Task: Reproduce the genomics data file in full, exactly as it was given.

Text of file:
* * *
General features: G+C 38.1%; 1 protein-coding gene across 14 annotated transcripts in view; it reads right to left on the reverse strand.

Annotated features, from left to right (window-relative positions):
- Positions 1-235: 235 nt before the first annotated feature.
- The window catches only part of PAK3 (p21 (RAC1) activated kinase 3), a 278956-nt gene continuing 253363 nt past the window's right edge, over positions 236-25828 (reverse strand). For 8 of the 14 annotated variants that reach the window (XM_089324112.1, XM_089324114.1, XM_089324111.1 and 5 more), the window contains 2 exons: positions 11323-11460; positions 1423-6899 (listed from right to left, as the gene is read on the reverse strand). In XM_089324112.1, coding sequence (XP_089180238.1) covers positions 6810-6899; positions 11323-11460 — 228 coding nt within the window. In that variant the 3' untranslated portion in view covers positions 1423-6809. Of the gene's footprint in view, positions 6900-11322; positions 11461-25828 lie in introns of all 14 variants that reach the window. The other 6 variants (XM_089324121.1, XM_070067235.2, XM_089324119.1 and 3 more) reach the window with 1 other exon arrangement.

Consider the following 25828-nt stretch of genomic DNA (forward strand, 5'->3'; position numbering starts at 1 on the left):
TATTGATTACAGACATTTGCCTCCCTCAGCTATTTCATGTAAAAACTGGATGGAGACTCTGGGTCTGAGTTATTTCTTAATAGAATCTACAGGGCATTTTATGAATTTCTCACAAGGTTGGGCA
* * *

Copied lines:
General features: G+C 38.1%; 1 protein-coding gene across 14 annotated transcripts in view; it reads right to left on the reverse strand.

Annotated features, from left to right (window-relative positions):
- Positions 1-235: 235 nt before the first annotated feature.
- The window catches only part of PAK3 (p21 (RAC1) activated kinase 3), a 278956-nt gene continuing 253363 nt past the window's right edge, over positions 236-25828 (reverse strand). For 8 of the 14 annotated variants that reach the window (XM_089324112.1, XM_089324114.1, XM_089324111.1 and 5 more), the window contains 2 exons: positions 11323-11460; positions 1423-6899 (listed from right to left, as the gene is read on the reverse strand). In XM_089324112.1, coding sequence (XP_089180238.1) covers positions 6810-6899; positions 11323-11460 — 228 coding nt within the window. In that variant the 3' untranslated portion in view covers positions 1423-6809. Of the gene's footprint in view, positions 6900-11322; positions 11461-25828 lie in introns of all 14 variants that reach the window. The other 6 variants (XM_089324121.1, XM_070067235.2, XM_089324119.1 and 3 more) reach the window with 1 other exon arrangement.

Consider the following 25828-nt stretch of genomic DNA (forward strand, 5'->3'; position numbering starts at 1 on the left):
TATTGATTACAGACATTTGCCTCCCTCAGCTATTTCATGTAAAAACTGGATGGAGACTCTGGGTCTGAGTTATTTCTTAATAGAATCTACAGGGCATTTTATGAATTTCTCACAAGGTTGGGCA